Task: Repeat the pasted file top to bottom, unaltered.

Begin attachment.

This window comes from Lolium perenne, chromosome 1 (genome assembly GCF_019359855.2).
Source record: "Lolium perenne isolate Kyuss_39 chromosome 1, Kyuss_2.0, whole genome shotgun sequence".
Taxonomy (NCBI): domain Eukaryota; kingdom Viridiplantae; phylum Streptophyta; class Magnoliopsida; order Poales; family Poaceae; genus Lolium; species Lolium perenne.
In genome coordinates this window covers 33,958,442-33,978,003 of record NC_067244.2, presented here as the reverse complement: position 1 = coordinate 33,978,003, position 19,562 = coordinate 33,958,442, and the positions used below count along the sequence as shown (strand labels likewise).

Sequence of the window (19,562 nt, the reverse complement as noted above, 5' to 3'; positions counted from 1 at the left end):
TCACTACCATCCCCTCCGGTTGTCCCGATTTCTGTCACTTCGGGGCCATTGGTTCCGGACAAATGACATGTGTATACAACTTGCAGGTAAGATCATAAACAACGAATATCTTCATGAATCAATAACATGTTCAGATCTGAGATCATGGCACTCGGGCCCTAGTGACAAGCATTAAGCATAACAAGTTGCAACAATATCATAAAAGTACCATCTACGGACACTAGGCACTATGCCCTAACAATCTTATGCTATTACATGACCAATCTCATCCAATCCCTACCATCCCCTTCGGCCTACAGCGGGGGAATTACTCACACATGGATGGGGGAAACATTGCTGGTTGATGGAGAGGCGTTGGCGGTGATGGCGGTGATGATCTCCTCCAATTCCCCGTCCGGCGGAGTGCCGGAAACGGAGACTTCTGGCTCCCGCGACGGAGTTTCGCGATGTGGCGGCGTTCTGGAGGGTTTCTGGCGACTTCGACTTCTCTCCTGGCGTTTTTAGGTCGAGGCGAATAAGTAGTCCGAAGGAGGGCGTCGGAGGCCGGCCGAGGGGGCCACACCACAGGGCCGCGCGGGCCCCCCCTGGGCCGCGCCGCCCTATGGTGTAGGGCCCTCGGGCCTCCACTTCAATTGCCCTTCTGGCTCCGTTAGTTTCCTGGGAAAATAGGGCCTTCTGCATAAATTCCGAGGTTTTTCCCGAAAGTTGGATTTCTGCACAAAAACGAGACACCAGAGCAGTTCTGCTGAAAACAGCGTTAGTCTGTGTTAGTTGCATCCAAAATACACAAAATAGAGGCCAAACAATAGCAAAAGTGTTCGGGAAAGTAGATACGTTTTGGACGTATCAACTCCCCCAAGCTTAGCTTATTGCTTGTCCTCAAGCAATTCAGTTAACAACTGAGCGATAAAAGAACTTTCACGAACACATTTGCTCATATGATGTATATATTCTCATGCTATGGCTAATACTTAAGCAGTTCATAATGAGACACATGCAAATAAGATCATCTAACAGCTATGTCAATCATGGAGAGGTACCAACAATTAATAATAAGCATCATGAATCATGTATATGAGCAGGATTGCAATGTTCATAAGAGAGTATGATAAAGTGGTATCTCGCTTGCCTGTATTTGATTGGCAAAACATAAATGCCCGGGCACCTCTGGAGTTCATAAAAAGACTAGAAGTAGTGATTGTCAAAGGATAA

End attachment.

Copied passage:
This window comes from Lolium perenne, chromosome 1 (genome assembly GCF_019359855.2).
Source record: "Lolium perenne isolate Kyuss_39 chromosome 1, Kyuss_2.0, whole genome shotgun sequence".
Taxonomy (NCBI): domain Eukaryota; kingdom Viridiplantae; phylum Streptophyta; class Magnoliopsida; order Poales; family Poaceae; genus Lolium; species Lolium perenne.
In genome coordinates this window covers 33,958,442-33,978,003 of record NC_067244.2, presented here as the reverse complement: position 1 = coordinate 33,978,003, position 19,562 = coordinate 33,958,442, and the positions used below count along the sequence as shown (strand labels likewise).

Sequence of the window (19,562 nt, the reverse complement as noted above, 5' to 3'; positions counted from 1 at the left end):
TCACTACCATCCCCTCCGGTTGTCCCGATTTCTGTCACTTCGGGGCCATTGGTTCCGGACAAATGACATGTGTATACAACTTGCAGGTAAGATCATAAACAACGAATATCTTCATGAATCAATAACATGTTCAGATCTGAGATCATGGCACTCGGGCCCTAGTGACAAGCATTAAGCATAACAAGTTGCAACAATATCATAAAAGTACCATCTACGGACACTAGGCACTATGCCCTAACAATCTTATGCTATTACATGACCAATCTCATCCAATCCCTACCATCCCCTTCGGCCTACAGCGGGGGAATTACTCACACATGGATGGGGGAAACATTGCTGGTTGATGGAGAGGCGTTGGCGGTGATGGCGGTGATGATCTCCTCCAATTCCCCGTCCGGCGGAGTGCCGGAAACGGAGACTTCTGGCTCCCGCGACGGAGTTTCGCGATGTGGCGGCGTTCTGGAGGGTTTCTGGCGACTTCGACTTCTCTCCTGGCGTTTTTAGGTCGAGGCGAATAAGTAGTCCGAAGGAGGGCGTCGGAGGCCGGCCGAGGGGGCCACACCACAGGGCCGCGCGGGCCCCCCCTGGGCCGCGCCGCCCTATGGTGTAGGGCCCTCGGGCCTCCACTTCAATTGCCCTTCTGGCTCCGTTAGTTTCCTGGGAAAATAGGGCCTTCTGCATAAATTCCGAGGTTTTTCCCGAAAGTTGGATTTCTGCACAAAAACGAGACACCAGAGCAGTTCTGCTGAAAACAGCGTTAGTCTGTGTTAGTTGCATCCAAAATACACAAAATAGAGGCCAAACAATAGCAAAAGTGTTCGGGAAAGTAGATACGTTTTGGACGTATCAACTCCCCCAAGCTTAGCTTATTGCTTGTCCTCAAGCAATTCAGTTAACAACTGAGCGATAAAAGAACTTTCACGAACACATTTGCTCATATGATGTATATATTCTCATGCTATGGCTAATACTTAAGCAGTTCATAATGAGACACATGCAAATAAGATCATCTAACAGCTATGTCAATCATGGAGAGGTACCAACAATTAATAATAAGCATCATGAATCATGTATATGAGCAGGATTGCAATGTTCATAAGAGAGTATGATAAAGTGGTATCTCGCTTGCCTGTATTTGATTGGCAAAACATAAATGCCCGGGCACCTCTGGAGTTCATAAAAAGACTAGAAGTAGTGATTGTCAAAGGATAA